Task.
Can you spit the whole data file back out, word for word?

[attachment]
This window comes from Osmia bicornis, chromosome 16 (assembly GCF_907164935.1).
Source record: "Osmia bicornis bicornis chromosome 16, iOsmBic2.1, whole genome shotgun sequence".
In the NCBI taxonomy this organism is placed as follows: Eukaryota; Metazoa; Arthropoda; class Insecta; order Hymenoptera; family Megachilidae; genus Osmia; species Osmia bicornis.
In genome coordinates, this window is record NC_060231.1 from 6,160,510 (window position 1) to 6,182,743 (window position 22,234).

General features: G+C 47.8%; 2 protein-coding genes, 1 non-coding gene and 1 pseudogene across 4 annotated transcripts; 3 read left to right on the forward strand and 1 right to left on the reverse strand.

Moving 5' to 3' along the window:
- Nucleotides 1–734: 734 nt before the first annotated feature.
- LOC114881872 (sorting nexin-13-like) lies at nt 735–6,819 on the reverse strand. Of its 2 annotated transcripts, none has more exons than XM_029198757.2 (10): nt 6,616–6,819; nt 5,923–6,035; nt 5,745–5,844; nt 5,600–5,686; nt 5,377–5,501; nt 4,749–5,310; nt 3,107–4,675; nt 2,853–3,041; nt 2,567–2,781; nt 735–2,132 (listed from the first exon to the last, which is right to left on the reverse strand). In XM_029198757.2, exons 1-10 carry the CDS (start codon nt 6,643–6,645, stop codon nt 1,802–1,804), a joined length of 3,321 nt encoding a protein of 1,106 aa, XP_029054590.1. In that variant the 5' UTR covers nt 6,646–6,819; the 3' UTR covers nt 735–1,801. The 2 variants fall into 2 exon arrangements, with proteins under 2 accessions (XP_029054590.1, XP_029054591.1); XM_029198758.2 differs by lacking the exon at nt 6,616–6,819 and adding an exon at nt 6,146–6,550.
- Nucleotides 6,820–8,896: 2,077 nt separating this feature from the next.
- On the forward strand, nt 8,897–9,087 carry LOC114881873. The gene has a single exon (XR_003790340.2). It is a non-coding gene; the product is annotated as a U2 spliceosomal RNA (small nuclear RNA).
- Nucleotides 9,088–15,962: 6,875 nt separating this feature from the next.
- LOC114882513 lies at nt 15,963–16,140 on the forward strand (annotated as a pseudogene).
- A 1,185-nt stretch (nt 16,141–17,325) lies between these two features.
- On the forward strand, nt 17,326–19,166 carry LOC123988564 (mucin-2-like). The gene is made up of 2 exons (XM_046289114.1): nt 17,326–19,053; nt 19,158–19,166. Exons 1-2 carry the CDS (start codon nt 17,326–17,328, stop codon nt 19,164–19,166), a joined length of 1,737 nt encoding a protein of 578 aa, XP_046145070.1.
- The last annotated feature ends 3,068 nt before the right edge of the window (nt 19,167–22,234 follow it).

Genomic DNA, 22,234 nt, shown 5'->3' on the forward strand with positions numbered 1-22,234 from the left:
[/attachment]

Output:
This window comes from Osmia bicornis, chromosome 16 (assembly GCF_907164935.1).
Source record: "Osmia bicornis bicornis chromosome 16, iOsmBic2.1, whole genome shotgun sequence".
In the NCBI taxonomy this organism is placed as follows: Eukaryota; Metazoa; Arthropoda; class Insecta; order Hymenoptera; family Megachilidae; genus Osmia; species Osmia bicornis.
In genome coordinates, this window is record NC_060231.1 from 6,160,510 (window position 1) to 6,182,743 (window position 22,234).

General features: G+C 47.8%; 2 protein-coding genes, 1 non-coding gene and 1 pseudogene across 4 annotated transcripts; 3 read left to right on the forward strand and 1 right to left on the reverse strand.

Moving 5' to 3' along the window:
- Nucleotides 1–734: 734 nt before the first annotated feature.
- LOC114881872 (sorting nexin-13-like) lies at nt 735–6,819 on the reverse strand. Of its 2 annotated transcripts, none has more exons than XM_029198757.2 (10): nt 6,616–6,819; nt 5,923–6,035; nt 5,745–5,844; nt 5,600–5,686; nt 5,377–5,501; nt 4,749–5,310; nt 3,107–4,675; nt 2,853–3,041; nt 2,567–2,781; nt 735–2,132 (listed from the first exon to the last, which is right to left on the reverse strand). In XM_029198757.2, exons 1-10 carry the CDS (start codon nt 6,643–6,645, stop codon nt 1,802–1,804), a joined length of 3,321 nt encoding a protein of 1,106 aa, XP_029054590.1. In that variant the 5' UTR covers nt 6,646–6,819; the 3' UTR covers nt 735–1,801. The 2 variants fall into 2 exon arrangements, with proteins under 2 accessions (XP_029054590.1, XP_029054591.1); XM_029198758.2 differs by lacking the exon at nt 6,616–6,819 and adding an exon at nt 6,146–6,550.
- Nucleotides 6,820–8,896: 2,077 nt separating this feature from the next.
- On the forward strand, nt 8,897–9,087 carry LOC114881873. The gene has a single exon (XR_003790340.2). It is a non-coding gene; the product is annotated as a U2 spliceosomal RNA (small nuclear RNA).
- Nucleotides 9,088–15,962: 6,875 nt separating this feature from the next.
- LOC114882513 lies at nt 15,963–16,140 on the forward strand (annotated as a pseudogene).
- A 1,185-nt stretch (nt 16,141–17,325) lies between these two features.
- On the forward strand, nt 17,326–19,166 carry LOC123988564 (mucin-2-like). The gene is made up of 2 exons (XM_046289114.1): nt 17,326–19,053; nt 19,158–19,166. Exons 1-2 carry the CDS (start codon nt 17,326–17,328, stop codon nt 19,164–19,166), a joined length of 1,737 nt encoding a protein of 578 aa, XP_046145070.1.
- The last annotated feature ends 3,068 nt before the right edge of the window (nt 19,167–22,234 follow it).

Genomic DNA, 22,234 nt, shown 5'->3' on the forward strand with positions numbered 1-22,234 from the left: